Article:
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“Fragments of Time” is my favorite thing on the album. They started with what “Digital Love” winked at and simply went all in this time.
This is so damn good. They had me from the “Seven Wonders” sample that opens this thing.
This interview makes me want to finally hear a quality rip of this album even more than I did before, which was already a lot.
“That comparison stems directly from the ’80s-inspired, falsetto-infused “Tap Out,” a song that trumps anything on Bankrupt! . . . ”
Everything on Bankrupt!, except, “Entertainment,” “SOS in Bel Air,” “Trying to Be Cool,” “Bankrupt!,” “Drakkar Noir,” “Chloroform,” and “Bourgeois.”
Those are the five songs, exactly.
My residual love for the Cars even makes me somewhat sympathetic towards “Two Kinds of Happiness.”
I didn’t get the Angles hate. I legitimately loved half of the tracks on that album.
This will be a commercial and critical trainwreck. Just a mess of an album.
“All the Time” and “Welcome to Japan” are both quite good though.
Or even on the list, period.
“A lot of Biggie’s classics, however, like “Juicy” and “Hypnotize,” did not. Both are crucial to his career, but that doesn’t make them the best.”
What a load of silly contrarianism.
Its seems like the Postal Service were shoehorned into this piece out of nowhere. With a few minor rhetorical substitutions, the exact same thing could have been written at this time last year when James Mercer put out a new Shins album. Or two years ago when the Strokes came back.
People bring up CYHSY because they were the first post-Arcade Fire P4K bubble band. I don’t think people are ridiculing them, so much as the 2k5-2k6 internet mindset that created them.
Transatlanticism is a better album. We don’t remember that though, because the Postal Service didn’t stay around long enough to record lackluster or bad follow-ups during a gradual drift towards the middle.
Yorke would have to put out like seven albums in the next three years to earn the Soderbergh comparison.
Also, he could promise to retire by age fifty. One of those two things.
I’m not sure I follow the logic that leads from Beach Fossils to Phoenix, but having read Ian’s reviews for “Hurry Up, We’re Dreaming,” “Gossamer,” and “Confess,” I don’t think the sound of this single is far off from things he has recently praised.
This is an incredibly good track, even for Kurt’s high standards.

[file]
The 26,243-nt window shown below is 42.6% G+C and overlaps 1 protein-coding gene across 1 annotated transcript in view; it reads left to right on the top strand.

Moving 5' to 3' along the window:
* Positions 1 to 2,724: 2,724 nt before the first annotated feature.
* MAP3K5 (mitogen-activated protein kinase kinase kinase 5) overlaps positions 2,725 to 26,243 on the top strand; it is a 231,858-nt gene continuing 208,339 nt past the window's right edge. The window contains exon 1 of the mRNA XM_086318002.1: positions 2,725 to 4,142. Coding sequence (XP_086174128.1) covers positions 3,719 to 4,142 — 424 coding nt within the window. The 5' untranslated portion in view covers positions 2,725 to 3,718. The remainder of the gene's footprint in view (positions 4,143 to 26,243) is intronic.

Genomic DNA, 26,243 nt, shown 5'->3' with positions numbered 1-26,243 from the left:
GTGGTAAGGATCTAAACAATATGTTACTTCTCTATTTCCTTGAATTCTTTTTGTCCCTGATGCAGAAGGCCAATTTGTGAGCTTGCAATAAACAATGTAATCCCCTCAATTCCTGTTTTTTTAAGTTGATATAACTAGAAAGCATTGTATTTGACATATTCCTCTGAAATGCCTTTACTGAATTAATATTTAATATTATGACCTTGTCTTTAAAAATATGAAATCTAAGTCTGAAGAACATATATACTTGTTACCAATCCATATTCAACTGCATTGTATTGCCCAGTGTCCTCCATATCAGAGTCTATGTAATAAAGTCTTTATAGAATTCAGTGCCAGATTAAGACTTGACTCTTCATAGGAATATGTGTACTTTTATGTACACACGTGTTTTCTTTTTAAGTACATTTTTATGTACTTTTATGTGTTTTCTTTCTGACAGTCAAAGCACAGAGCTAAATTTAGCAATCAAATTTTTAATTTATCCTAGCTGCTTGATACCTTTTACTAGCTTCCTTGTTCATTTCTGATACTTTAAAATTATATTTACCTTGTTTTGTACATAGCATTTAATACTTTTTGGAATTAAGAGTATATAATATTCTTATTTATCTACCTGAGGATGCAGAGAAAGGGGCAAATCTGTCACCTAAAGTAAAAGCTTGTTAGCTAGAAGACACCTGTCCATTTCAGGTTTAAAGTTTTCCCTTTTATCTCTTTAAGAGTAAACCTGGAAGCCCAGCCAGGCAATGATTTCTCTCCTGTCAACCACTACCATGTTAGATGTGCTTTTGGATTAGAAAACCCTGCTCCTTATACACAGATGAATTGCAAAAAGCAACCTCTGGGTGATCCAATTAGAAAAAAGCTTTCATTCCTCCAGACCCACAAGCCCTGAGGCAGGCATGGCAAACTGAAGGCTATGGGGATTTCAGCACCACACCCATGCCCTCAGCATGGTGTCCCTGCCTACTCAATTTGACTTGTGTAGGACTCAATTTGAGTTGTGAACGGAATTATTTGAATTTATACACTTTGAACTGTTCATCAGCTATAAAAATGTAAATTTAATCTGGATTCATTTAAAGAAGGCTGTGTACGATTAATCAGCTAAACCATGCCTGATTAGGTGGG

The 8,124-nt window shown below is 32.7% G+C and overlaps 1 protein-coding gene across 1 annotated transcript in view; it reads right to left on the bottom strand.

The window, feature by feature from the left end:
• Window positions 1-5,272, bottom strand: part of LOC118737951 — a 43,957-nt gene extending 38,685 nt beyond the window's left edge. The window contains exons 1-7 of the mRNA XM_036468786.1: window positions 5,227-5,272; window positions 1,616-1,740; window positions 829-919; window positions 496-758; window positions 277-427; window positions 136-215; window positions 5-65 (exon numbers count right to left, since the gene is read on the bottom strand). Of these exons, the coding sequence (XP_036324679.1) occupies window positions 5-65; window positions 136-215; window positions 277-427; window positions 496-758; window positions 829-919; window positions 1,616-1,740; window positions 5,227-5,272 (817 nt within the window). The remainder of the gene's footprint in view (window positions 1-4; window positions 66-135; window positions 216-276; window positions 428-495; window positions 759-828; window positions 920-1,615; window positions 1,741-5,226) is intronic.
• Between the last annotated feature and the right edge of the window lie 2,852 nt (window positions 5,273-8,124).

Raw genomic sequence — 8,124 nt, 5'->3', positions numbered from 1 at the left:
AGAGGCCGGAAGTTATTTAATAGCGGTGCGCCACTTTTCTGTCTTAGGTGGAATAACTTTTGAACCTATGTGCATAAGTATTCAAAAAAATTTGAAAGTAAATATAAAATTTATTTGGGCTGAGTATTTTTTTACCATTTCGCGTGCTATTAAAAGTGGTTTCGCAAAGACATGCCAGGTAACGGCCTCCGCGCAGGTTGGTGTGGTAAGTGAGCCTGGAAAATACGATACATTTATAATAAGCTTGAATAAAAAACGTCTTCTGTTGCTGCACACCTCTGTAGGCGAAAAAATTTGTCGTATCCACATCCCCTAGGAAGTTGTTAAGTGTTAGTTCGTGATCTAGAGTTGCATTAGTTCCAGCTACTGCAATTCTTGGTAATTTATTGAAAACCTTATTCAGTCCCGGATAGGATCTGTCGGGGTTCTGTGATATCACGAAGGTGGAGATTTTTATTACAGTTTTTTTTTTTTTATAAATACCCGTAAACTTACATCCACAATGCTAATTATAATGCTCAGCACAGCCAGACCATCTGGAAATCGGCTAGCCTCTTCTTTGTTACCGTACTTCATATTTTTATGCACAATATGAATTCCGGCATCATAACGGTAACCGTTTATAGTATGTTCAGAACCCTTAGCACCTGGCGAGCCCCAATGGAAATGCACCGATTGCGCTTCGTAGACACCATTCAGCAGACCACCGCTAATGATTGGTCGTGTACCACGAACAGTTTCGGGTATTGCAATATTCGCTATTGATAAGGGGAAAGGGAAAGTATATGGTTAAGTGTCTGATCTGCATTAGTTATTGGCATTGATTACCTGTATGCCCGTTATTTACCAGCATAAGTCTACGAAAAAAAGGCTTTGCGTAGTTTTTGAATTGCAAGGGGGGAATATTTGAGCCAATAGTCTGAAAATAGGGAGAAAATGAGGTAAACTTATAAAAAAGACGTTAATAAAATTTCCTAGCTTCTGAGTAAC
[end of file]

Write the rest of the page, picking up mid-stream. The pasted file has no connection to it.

You’re missing my point to some extent. I am simply saying that, for the most part, everyone in “indie culture” (for lack of a better term) are familiar with Mumford and the Mumford clones. It’s totally ubiquitous, no matter how far gone any of us may be in our own little pockets of indiedom. I’m just arguing that many of us have heard Mumford, said “yeah, no thanks,” and have moved the fuck on. This isn’t 2003. Indie culture isn’t missing out on great pop singles anymore. Just as importantly, mass culture isn’t missing out on much of our good shit these days, either.
My objection with your piece is that it makes martyrs out of a band that most of us neither care about nor particularly hate (and who, by the way, are conquering the world anyway). I also think you are assuming that the band’s critics are playing an us v. them game that doesn’t exist any more. I’m all for pop music and mass culture when they succeed. But the best arguments you give for Mumford seems to be a) they are popular, and therefore people should perhaps get over themselves and enjoy their formulaic 4/4 songs that end in big climaxes, and b) Zep and AC/DC were once slagged by the critics, too, even though we think they’re awesome now. That’s not an argument, it’s a provocation. And a lot of indie-centric news and criticism I am reading these days falls along these lines: the new hippest thing is to obsess over and scribble about the most universally popular music imaginable.
My point is that for most of us, Mumford are an irrelevancy. They aren’t constantly invoked in conversations as “what’s wrong with pop.” They aren’t a punchline. They’re just stupid bullshit that plays the mainstage while most of us are in the tents at festivals. But If you put up a neon sign that says “people who hate Mumford, please congregate here,” don’t be surprised if people show up.
My point is that it is ridiculous that the indie press has taken to writing about stuff like Mumford, and Beyonce, and say, what Grimes thinks of them. We’re aware mass culture exists, because, you know, it’s mass culture. No one needs to defend it.
Trending indie publication strategy: show your enlightened, post-critical appreciation for the world by writing think pieces praising the most massively popular bullshit imaginable. Sub-strategy: set up straw man that said popular bullshit is taking a Nickleback-like drubbing everywhere.
This was actually a really good list.
“Message of Love”
“Dig for Fire”
Also, “Monkey Gone to Heaven” and “Gouge Away” are the “My Girls” and “Fireworks” of this list.
“Shut Up and Play the Hits”?
I love Wowee Zowee. Fucking love it. Bryan Charles nailed everything great about it in his 33 1/3 book. A total leftfield masterpiece that deserves all of the accolades it gets today, as well as an album that rightly deserves a vigorous defense in light of how misunderstood it was in its own time.
That said, you really have to be consciously overthinking things to ever get to the point where you actually put it on after Slanted and Enchanted or Crooked Rain and go, “yeah, Wowee Zowee is better than those.”
After one listen, this is an incredible album. It will deserve all the accolades that it gets in the dinosaur music press.
The lead single was classic misdirection: this is some dark stuff. Bob outdoes Tom Waits at his own game on some of these tracks. And the band is ace — just a great sounding record.
This list smacks of “legit AnCo fans don’t dig the two or three songs that are more widely known outside of the AnCo cult.”